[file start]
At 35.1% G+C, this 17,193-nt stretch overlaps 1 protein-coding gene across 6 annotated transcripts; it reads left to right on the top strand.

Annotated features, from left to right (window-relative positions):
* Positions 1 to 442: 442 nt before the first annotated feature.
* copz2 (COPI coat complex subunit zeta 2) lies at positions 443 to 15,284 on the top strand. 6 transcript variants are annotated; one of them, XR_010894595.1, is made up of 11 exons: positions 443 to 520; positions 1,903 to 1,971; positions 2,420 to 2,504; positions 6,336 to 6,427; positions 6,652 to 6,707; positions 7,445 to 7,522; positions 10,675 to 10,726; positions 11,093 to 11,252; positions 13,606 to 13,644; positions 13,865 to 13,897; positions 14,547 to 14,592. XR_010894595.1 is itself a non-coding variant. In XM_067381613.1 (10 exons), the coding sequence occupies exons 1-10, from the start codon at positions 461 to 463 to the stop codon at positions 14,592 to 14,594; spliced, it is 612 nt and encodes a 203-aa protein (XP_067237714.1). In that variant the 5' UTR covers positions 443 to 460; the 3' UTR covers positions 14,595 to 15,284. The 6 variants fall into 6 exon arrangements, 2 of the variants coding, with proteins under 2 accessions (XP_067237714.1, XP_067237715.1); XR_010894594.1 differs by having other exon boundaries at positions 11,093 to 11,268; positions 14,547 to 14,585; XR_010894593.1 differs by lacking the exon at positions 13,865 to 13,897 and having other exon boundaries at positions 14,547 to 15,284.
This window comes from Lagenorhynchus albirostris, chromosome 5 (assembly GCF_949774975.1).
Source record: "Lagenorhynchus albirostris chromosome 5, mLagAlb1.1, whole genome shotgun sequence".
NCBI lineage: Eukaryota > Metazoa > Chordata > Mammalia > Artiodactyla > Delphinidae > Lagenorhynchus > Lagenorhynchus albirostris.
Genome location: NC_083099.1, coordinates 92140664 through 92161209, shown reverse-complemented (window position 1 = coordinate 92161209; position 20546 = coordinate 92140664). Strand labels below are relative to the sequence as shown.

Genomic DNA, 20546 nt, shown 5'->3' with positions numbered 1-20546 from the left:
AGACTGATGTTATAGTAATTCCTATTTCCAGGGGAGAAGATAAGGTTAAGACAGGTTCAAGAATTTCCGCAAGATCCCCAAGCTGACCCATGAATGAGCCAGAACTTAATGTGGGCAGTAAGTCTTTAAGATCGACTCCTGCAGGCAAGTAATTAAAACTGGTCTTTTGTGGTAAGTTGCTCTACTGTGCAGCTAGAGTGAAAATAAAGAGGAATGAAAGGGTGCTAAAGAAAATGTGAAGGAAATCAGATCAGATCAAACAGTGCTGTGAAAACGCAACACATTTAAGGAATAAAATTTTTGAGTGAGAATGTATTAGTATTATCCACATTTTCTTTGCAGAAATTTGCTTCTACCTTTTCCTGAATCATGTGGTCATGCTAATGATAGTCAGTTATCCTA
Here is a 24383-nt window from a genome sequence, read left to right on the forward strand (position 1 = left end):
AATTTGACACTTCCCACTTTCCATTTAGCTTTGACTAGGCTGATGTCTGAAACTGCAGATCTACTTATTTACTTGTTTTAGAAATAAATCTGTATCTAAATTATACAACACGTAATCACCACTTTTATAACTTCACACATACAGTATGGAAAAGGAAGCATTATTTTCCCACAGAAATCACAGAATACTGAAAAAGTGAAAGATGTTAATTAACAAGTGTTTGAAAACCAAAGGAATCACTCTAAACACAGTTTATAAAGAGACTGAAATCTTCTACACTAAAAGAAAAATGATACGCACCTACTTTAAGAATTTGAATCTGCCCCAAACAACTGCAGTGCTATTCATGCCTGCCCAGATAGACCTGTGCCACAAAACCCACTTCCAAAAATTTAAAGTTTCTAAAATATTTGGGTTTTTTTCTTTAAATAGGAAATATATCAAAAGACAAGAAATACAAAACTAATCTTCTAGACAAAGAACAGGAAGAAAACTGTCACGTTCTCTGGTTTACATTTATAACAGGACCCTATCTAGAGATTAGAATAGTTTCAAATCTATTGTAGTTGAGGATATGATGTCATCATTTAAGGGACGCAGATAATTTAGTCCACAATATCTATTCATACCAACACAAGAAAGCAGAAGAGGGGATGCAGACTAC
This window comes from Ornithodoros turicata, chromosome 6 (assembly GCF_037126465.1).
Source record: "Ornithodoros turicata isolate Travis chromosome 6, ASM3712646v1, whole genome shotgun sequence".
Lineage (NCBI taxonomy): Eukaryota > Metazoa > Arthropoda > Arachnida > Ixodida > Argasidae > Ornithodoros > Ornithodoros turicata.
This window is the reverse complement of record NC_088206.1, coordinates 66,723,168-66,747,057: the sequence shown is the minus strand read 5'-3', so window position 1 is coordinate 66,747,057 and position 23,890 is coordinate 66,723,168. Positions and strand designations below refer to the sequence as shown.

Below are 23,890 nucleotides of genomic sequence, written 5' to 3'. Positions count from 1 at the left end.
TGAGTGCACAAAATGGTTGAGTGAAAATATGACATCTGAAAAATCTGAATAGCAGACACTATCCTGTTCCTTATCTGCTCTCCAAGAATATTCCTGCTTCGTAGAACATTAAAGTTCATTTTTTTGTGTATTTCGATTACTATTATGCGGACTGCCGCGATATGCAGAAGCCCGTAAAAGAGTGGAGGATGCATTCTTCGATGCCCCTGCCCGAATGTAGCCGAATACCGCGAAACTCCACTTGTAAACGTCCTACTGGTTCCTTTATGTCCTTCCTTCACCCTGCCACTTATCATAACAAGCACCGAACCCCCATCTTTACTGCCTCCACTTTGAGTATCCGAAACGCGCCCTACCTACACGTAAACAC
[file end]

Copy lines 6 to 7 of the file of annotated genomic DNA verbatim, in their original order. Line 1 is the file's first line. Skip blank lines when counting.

Source record: "Lagenorhynchus albirostris chromosome 5, mLagAlb1.1, whole genome shotgun sequence".
NCBI lineage: Eukaryota > Metazoa > Chordata > Mammalia > Artiodactyla > Delphinidae > Lagenorhynchus > Lagenorhynchus albirostris.